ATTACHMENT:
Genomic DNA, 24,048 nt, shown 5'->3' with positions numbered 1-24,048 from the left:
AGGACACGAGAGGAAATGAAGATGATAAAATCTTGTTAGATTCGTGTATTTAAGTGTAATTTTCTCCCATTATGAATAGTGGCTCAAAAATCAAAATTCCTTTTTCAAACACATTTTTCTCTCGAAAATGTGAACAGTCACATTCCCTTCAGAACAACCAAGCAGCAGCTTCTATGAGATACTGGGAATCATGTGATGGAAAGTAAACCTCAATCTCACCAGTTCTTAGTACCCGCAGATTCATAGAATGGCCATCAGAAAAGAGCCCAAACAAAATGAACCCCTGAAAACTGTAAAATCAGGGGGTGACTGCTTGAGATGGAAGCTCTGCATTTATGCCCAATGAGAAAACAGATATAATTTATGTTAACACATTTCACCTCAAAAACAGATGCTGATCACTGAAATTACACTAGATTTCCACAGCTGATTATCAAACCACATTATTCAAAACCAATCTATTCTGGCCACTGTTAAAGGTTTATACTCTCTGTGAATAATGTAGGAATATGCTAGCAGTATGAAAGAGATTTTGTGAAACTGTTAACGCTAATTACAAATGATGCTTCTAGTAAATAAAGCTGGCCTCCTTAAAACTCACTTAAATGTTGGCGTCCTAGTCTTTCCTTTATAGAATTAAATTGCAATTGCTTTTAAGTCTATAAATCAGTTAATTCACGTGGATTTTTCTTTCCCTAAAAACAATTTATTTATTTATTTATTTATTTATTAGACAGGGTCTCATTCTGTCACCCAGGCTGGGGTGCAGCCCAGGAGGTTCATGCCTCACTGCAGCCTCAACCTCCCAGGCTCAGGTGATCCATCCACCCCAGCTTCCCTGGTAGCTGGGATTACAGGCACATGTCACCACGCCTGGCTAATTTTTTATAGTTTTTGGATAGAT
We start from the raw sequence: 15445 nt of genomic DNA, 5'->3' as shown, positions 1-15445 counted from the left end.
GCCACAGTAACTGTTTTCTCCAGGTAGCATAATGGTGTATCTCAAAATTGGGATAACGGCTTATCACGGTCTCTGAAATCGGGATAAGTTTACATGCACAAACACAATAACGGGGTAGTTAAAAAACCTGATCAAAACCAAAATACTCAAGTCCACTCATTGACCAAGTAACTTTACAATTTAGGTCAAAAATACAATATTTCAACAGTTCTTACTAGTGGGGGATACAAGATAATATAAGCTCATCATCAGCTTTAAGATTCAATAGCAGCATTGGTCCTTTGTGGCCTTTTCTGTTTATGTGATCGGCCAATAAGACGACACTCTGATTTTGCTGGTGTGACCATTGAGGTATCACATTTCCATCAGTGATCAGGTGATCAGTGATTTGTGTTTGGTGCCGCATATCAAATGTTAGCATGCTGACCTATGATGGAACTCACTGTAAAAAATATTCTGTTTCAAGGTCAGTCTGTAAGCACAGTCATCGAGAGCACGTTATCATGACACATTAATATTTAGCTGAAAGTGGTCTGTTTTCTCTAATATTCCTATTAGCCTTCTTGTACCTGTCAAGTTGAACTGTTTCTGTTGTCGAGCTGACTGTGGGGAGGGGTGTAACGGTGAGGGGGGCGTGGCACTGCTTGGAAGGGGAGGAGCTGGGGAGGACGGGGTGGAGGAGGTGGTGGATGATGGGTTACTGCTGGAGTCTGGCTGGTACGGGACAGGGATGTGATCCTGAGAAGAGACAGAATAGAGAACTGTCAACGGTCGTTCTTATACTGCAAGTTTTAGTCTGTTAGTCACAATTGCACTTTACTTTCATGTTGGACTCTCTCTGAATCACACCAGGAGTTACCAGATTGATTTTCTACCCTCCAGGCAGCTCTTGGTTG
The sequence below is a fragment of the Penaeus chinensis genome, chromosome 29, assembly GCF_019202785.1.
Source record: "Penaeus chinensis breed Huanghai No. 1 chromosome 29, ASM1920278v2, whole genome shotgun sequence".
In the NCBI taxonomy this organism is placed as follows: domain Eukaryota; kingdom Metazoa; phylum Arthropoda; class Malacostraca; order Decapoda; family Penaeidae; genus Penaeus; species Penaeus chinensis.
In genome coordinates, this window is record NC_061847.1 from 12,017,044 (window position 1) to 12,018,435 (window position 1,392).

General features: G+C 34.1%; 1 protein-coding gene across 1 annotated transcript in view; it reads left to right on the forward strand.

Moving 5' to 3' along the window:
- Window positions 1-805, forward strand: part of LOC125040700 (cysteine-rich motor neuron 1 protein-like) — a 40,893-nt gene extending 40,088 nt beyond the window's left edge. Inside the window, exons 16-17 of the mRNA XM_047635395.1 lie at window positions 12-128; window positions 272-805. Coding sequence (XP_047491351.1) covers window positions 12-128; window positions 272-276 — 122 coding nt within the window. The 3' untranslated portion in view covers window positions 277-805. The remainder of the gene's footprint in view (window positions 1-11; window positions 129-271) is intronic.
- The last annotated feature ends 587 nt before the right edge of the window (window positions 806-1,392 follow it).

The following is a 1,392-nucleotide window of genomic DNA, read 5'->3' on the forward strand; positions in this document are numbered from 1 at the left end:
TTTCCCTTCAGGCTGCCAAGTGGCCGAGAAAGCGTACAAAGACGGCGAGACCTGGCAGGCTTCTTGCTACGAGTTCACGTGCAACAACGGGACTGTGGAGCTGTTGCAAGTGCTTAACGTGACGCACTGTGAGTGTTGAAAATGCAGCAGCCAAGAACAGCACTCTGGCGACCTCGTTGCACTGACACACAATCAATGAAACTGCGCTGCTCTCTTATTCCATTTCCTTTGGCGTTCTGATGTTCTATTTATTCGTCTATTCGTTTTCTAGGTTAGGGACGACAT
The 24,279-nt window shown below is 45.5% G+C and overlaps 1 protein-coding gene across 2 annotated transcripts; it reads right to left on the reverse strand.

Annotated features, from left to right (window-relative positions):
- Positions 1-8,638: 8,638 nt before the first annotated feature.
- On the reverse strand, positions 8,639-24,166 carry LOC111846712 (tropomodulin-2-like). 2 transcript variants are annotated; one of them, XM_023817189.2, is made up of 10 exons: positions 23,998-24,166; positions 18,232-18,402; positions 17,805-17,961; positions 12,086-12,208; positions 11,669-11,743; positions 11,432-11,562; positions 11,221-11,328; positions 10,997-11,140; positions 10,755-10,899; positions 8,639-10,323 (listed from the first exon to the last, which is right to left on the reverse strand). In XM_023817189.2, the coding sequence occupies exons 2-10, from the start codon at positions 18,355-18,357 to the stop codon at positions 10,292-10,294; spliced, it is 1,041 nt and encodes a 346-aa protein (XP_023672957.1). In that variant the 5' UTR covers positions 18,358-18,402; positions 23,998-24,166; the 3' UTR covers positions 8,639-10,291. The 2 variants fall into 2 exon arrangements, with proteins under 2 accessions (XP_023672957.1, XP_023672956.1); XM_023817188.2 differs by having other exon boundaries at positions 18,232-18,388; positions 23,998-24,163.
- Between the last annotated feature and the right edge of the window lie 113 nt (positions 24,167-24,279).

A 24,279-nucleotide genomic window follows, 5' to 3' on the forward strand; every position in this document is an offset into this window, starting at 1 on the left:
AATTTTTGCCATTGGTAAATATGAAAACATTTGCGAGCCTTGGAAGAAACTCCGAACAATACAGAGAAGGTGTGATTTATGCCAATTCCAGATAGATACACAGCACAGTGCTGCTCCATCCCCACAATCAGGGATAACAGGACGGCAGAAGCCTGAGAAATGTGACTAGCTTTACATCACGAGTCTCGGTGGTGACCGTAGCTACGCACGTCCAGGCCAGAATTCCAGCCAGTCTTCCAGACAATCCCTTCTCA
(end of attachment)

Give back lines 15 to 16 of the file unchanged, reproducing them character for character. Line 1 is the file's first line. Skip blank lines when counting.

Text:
The 24,279-nt window shown below is 45.5% G+C and overlaps 1 protein-coding gene across 2 annotated transcripts; it reads right to left on the reverse strand.

Annotated features, from left to right (window-relative positions):